I feel confident that I will never be in a situation hiking where a Glucagon kit will be needed and I hope that my confidence is not misplaced.  I am very aware that if I experience severe hypoglycemia, Glucagon will be only part of the solution.  My hiking companions will still have to arrange for emergency help to evacuate me if I am sick from the Glucagon or the effects of severe hypoglycemia.  In areas where there is no cell phone coverage, that might mean spitting our group with some hiking out for help and some staying with me.   This whole scenario is something that I never want to visit, but my safety motto is to be prepared.Arizona Hiking Friends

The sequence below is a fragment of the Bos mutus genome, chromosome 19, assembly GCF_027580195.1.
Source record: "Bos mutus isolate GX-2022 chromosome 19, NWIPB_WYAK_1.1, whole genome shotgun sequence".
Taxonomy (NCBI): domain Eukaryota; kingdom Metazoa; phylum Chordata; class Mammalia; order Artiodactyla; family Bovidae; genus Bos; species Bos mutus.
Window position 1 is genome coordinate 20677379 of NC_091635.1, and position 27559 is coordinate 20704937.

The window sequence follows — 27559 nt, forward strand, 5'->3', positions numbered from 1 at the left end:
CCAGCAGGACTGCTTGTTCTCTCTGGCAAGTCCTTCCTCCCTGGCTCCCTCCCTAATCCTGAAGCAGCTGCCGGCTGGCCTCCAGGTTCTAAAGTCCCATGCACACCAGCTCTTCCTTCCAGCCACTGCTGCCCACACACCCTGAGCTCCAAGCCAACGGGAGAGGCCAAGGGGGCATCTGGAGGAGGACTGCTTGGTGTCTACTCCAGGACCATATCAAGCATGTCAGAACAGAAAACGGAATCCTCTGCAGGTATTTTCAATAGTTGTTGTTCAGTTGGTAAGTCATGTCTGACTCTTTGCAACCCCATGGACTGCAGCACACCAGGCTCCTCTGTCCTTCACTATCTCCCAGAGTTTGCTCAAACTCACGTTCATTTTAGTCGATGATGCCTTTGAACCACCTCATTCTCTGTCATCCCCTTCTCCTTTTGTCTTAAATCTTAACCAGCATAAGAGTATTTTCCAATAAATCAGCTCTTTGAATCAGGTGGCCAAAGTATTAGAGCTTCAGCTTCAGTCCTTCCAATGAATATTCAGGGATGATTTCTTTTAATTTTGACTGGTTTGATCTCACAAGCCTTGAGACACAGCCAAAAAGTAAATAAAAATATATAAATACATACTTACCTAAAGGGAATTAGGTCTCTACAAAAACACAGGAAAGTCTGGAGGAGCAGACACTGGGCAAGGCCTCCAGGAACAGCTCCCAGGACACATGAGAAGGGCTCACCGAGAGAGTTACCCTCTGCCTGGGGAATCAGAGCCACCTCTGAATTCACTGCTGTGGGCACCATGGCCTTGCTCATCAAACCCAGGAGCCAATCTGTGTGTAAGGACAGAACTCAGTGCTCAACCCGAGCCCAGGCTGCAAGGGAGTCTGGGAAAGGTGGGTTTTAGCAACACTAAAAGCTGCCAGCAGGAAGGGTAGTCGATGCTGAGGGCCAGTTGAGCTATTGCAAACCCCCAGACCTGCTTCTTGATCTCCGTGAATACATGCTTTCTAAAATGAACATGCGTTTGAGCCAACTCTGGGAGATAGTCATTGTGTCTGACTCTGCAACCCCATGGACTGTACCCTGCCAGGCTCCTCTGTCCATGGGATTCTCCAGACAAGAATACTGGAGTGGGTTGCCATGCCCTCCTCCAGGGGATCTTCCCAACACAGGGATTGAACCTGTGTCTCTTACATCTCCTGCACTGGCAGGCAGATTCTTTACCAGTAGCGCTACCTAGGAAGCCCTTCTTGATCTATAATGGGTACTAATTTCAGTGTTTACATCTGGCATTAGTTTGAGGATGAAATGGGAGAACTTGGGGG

I often joke with my hiking companions that my aim every Friday is to not end up on the evening news.  Unfortunately lost and injured hikers are a regular occurrence on Arizona newscasts.  So far I have succeeded in that goal through hundreds of miles of hiking.  I’ve been sore, dirty, and exhausted many weeks, but never on the news.  Hallelujah!